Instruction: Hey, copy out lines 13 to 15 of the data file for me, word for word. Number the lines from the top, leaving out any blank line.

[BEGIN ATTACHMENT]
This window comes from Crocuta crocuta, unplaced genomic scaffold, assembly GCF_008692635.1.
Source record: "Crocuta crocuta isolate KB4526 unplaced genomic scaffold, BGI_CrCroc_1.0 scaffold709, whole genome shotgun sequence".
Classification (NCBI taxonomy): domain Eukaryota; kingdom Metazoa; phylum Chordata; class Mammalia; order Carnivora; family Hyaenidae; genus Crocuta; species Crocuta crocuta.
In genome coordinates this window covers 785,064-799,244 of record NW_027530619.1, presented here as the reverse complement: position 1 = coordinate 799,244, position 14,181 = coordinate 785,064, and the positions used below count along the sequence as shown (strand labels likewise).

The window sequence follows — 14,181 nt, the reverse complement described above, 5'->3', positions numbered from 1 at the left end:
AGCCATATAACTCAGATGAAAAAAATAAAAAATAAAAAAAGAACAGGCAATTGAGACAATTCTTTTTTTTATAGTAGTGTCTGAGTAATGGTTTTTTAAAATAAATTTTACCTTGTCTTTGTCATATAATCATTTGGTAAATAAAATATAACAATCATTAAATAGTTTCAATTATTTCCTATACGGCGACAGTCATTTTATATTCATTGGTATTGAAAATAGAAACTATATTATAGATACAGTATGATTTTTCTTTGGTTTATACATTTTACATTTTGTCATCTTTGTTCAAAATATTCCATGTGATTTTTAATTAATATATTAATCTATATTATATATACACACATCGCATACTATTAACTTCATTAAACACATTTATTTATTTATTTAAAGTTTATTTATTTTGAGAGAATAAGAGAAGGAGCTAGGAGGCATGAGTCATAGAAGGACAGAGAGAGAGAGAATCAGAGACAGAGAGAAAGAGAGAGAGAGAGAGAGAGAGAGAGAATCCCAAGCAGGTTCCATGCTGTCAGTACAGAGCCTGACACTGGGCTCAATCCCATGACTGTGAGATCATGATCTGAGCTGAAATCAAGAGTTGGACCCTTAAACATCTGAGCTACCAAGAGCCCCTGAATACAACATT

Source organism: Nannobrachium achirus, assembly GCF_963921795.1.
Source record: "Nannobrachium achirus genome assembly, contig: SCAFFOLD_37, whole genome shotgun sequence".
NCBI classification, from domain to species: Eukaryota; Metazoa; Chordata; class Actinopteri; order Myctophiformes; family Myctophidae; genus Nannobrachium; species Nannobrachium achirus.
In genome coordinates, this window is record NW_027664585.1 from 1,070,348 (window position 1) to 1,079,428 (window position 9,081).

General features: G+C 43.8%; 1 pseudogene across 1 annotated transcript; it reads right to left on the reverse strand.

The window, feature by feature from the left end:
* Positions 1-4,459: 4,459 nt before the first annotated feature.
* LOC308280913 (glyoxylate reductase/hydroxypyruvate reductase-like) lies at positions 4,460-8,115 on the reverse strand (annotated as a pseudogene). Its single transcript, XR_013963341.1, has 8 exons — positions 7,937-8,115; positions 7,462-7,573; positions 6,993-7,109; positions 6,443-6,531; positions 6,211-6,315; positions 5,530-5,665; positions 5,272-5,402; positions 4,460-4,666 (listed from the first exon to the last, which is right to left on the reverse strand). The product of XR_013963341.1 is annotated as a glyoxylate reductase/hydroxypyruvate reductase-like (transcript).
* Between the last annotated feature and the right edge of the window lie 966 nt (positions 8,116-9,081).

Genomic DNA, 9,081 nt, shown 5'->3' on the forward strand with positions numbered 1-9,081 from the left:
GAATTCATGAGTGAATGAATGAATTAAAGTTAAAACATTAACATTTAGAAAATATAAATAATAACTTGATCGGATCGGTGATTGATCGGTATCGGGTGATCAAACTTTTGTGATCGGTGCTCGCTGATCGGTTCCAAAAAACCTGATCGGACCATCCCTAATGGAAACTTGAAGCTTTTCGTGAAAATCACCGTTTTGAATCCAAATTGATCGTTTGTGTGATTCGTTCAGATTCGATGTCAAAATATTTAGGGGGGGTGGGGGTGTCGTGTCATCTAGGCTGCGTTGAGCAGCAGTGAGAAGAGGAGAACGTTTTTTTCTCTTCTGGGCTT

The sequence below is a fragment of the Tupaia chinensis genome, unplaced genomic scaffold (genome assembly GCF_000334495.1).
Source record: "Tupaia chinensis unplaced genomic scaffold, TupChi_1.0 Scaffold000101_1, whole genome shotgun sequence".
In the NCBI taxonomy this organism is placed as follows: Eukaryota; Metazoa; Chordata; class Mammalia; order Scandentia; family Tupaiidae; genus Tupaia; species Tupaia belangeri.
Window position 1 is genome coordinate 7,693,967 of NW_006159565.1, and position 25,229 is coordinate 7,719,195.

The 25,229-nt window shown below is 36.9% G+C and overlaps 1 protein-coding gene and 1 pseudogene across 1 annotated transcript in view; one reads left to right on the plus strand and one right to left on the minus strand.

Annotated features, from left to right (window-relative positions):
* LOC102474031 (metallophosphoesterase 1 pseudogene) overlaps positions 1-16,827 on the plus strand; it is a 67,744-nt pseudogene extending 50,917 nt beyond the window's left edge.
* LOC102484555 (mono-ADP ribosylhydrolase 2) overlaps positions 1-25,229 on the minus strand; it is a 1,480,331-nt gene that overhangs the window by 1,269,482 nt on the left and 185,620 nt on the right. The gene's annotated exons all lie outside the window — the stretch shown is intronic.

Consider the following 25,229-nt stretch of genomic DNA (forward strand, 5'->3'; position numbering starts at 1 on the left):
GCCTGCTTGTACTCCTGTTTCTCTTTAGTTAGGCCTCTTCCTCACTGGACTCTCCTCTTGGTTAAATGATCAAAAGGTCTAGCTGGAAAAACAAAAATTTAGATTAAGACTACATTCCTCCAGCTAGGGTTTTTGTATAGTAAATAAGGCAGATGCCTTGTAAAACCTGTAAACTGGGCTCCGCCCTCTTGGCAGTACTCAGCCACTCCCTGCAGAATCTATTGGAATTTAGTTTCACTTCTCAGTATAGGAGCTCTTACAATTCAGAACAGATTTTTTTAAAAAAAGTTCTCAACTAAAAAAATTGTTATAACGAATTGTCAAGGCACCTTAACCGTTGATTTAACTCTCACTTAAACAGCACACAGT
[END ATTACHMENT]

* Positions 1-4,459: 4,459 nt before the first annotated feature.
* LOC308280913 (glyoxylate reductase/hydroxypyruvate reductase-like) lies at positions 4,460-8,115 on the reverse strand (annotated as a pseudogene). Its single transcript, XR_013963341.1, has 8 exons — positions 7,937-8,115; positions 7,462-7,573; positions 6,993-7,109; positions 6,443-6,531; positions 6,211-6,315; positions 5,530-5,665; positions 5,272-5,402; positions 4,460-4,666 (listed from the first exon to the last, which is right to left on the reverse strand). The product of XR_013963341.1 is annotated as a glyoxylate reductase/hydroxypyruvate reductase-like (transcript).
* Between the last annotated feature and the right edge of the window lie 966 nt (positions 8,116-9,081).